Some students in Louisiana and across the country will find relief from their student loan debt after the federal Department of Education announced that it is cancelling $150 million in student loans. Secretary of Education Betsy DeVos opposed the 2016 regulations that sought to cancel the loans, which were taken out by students who attended schools that had made false promises to students or later closed. In many cases, these loans were taken out to attend for-profit institutions. Despite DeVos' opposition, a federal judge previously ruled that attempts to block the regulations were illegal.
The Education Department said that 15,000 borrowers had already been identified who were eligible for an automatic discharged on the basis of their schools closing or misrepresenting their programs. Over half of these loans, $80 million, are related to Corinthian Colleges. This chain of for-profit institutions closed all of its schools in 2015, leaving many students in thousands of dollars of debt without the opportunity to complete their educations.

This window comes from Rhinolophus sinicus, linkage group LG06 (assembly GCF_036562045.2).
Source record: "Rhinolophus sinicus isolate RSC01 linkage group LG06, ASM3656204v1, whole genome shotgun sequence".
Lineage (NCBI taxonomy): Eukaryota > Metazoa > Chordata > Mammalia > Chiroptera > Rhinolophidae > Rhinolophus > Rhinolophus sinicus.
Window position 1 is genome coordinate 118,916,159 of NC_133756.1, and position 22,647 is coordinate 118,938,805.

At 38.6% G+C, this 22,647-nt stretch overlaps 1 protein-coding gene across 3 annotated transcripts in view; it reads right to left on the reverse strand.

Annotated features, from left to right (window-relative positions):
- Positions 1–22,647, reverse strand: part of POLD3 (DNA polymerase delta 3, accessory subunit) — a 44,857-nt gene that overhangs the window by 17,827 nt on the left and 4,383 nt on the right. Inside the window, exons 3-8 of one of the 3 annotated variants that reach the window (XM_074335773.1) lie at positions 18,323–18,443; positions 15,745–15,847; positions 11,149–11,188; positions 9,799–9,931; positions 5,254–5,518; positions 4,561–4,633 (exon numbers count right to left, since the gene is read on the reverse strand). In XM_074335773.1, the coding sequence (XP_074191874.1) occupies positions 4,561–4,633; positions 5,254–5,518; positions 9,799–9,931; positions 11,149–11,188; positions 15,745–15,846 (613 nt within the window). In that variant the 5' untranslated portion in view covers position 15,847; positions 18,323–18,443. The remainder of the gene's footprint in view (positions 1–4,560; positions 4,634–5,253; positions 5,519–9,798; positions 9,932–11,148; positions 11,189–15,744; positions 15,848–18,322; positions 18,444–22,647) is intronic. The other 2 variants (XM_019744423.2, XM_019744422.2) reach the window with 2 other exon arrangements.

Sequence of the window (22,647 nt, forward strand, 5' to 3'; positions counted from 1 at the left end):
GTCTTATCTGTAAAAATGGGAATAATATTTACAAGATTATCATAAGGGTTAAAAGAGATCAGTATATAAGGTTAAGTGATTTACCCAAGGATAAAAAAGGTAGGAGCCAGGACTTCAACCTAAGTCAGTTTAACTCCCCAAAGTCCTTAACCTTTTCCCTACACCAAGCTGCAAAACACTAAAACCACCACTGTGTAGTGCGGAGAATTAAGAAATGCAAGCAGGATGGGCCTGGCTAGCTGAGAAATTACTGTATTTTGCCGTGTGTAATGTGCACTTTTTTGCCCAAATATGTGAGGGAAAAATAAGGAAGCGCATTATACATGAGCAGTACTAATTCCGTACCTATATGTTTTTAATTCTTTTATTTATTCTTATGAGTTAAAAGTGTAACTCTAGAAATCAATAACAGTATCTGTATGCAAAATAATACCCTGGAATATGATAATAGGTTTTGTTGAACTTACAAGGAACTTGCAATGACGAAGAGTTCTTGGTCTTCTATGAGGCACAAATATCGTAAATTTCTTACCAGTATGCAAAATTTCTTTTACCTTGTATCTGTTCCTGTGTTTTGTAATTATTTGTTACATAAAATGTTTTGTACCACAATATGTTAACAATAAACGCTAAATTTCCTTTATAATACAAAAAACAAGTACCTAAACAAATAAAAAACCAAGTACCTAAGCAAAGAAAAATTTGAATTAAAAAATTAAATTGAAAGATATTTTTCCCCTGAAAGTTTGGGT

The department also said that some of the debt relief may happen over a lengthy period of over 90 days. In some cases, only some of a student's loans will be forgiven.
Student loans can be some of the most significant forms of debt that many people face and also some of the more challenging to address through debt relief programs. In some cases, such as students who were misled into for-profit programs, there may be a mechanism to pursue for relief. In other cases, it may be possible for people to seek relief from other forms of debt even if their student loans are excluded from bankruptcy, especially if they are also facing mounting credit card debts. A bankruptcy lawyer may provide advice to people struggling with debt about steps that they can take to move toward a new financial future.
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